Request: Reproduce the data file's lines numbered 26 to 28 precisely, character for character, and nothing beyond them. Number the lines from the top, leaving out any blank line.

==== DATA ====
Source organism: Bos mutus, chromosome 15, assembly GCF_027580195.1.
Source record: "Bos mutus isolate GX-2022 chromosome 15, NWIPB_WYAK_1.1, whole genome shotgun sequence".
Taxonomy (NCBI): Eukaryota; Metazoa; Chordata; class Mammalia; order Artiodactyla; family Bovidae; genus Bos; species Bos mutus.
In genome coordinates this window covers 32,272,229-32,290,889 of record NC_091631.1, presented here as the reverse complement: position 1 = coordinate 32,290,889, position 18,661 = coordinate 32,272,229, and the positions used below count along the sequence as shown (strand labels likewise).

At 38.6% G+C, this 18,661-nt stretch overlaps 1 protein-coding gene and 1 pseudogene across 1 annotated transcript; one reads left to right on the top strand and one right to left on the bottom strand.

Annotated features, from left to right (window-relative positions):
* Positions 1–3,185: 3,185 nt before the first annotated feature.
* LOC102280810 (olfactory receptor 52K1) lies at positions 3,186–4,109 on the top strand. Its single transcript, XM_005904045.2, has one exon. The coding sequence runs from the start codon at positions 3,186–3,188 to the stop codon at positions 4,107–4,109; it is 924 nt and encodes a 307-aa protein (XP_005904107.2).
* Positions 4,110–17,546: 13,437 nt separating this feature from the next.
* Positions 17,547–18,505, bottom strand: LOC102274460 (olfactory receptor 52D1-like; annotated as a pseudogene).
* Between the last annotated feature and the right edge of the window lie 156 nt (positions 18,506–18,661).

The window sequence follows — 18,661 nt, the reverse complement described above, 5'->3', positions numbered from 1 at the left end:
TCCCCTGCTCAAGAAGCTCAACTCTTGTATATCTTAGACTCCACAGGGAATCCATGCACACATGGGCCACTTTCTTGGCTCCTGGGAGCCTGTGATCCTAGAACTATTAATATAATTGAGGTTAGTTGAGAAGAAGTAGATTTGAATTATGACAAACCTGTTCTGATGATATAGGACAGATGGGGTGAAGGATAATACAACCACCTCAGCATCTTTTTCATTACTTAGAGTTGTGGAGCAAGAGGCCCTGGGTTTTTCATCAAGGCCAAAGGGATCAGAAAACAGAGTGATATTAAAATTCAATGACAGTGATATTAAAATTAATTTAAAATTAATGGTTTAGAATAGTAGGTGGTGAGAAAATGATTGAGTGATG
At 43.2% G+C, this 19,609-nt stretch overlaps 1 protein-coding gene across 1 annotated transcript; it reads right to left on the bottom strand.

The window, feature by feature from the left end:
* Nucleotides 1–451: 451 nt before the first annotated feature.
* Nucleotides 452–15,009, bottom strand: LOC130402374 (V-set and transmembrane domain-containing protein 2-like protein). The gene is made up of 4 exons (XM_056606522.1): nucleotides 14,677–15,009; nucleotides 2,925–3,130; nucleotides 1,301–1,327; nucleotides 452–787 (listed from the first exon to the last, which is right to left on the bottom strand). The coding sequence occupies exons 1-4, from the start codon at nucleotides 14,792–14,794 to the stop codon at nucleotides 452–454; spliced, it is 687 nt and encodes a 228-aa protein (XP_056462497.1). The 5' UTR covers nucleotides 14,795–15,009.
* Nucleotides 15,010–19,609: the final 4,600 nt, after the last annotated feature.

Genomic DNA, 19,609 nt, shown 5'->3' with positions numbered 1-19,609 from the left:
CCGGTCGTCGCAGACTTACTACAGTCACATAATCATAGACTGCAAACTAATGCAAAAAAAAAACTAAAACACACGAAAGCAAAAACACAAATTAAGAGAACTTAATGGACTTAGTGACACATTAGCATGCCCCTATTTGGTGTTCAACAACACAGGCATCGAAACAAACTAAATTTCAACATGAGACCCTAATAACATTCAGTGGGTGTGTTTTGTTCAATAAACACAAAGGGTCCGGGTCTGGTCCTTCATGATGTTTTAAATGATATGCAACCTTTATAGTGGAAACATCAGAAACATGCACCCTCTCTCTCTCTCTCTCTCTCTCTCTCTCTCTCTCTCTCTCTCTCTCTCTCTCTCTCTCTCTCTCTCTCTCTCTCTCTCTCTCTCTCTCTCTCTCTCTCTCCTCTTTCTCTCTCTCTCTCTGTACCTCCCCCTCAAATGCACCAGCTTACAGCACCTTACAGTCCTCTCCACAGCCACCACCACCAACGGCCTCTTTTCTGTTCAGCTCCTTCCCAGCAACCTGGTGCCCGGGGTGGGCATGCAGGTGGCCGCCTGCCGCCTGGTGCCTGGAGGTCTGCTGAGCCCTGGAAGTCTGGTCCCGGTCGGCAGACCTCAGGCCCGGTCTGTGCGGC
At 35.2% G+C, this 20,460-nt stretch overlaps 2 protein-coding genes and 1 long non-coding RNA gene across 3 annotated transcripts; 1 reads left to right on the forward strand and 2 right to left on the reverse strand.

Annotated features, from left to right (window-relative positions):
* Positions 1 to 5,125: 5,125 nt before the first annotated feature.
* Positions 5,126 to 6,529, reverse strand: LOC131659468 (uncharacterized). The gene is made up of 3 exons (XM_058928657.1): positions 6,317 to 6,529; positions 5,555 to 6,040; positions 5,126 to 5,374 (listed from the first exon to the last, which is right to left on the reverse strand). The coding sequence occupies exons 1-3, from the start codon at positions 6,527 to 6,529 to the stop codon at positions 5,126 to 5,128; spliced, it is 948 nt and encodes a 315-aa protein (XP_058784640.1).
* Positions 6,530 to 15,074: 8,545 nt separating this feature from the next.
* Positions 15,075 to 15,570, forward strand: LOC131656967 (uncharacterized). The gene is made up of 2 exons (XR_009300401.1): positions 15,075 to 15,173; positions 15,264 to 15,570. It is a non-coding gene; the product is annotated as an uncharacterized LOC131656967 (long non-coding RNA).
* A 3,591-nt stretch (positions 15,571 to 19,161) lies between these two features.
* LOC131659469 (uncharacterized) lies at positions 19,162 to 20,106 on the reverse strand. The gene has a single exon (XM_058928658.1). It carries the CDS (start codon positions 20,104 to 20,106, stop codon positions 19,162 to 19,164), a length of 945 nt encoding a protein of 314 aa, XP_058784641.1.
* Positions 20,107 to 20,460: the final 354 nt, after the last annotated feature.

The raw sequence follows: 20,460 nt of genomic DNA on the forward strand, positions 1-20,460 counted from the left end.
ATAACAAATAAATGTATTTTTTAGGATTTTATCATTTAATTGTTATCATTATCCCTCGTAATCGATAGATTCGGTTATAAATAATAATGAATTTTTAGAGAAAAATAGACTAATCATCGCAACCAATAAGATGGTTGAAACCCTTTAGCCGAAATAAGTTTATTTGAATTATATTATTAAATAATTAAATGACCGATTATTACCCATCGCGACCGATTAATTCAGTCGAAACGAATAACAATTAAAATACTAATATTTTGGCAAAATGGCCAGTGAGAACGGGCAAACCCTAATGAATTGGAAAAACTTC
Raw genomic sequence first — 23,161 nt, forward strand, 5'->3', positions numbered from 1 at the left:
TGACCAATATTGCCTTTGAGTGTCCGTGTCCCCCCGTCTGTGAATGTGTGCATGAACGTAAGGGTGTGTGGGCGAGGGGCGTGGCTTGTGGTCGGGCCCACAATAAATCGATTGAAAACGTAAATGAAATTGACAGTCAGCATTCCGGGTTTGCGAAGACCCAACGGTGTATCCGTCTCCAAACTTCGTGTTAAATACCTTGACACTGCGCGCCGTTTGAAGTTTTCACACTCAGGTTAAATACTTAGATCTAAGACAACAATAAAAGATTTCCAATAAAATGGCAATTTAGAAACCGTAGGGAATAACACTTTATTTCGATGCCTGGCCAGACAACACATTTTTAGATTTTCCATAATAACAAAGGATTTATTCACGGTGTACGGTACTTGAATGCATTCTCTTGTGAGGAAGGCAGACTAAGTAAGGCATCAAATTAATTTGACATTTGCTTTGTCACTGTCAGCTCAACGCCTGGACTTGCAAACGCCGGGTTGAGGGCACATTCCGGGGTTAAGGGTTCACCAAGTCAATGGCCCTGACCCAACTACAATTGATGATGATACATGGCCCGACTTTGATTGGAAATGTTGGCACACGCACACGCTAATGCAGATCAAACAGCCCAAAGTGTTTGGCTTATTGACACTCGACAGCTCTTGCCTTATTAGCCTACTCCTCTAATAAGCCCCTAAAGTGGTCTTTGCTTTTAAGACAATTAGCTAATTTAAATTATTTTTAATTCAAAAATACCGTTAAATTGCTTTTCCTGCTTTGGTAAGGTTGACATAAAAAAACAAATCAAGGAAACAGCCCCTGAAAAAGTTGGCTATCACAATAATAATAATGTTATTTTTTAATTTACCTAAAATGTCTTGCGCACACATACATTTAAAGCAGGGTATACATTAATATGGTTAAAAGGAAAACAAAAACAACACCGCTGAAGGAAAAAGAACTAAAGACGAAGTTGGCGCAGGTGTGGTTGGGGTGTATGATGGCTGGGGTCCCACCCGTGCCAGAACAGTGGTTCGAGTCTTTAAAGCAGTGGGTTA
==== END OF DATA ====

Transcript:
* Positions 15,075 to 15,570, forward strand: LOC131656967 (uncharacterized). The gene is made up of 2 exons (XR_009300401.1): positions 15,075 to 15,173; positions 15,264 to 15,570. It is a non-coding gene; the product is annotated as an uncharacterized LOC131656967 (long non-coding RNA).
* A 3,591-nt stretch (positions 15,571 to 19,161) lies between these two features.
* LOC131659469 (uncharacterized) lies at positions 19,162 to 20,106 on the reverse strand. The gene has a single exon (XM_058928658.1). It carries the CDS (start codon positions 20,104 to 20,106, stop codon positions 19,162 to 19,164), a length of 945 nt encoding a protein of 314 aa, XP_058784641.1.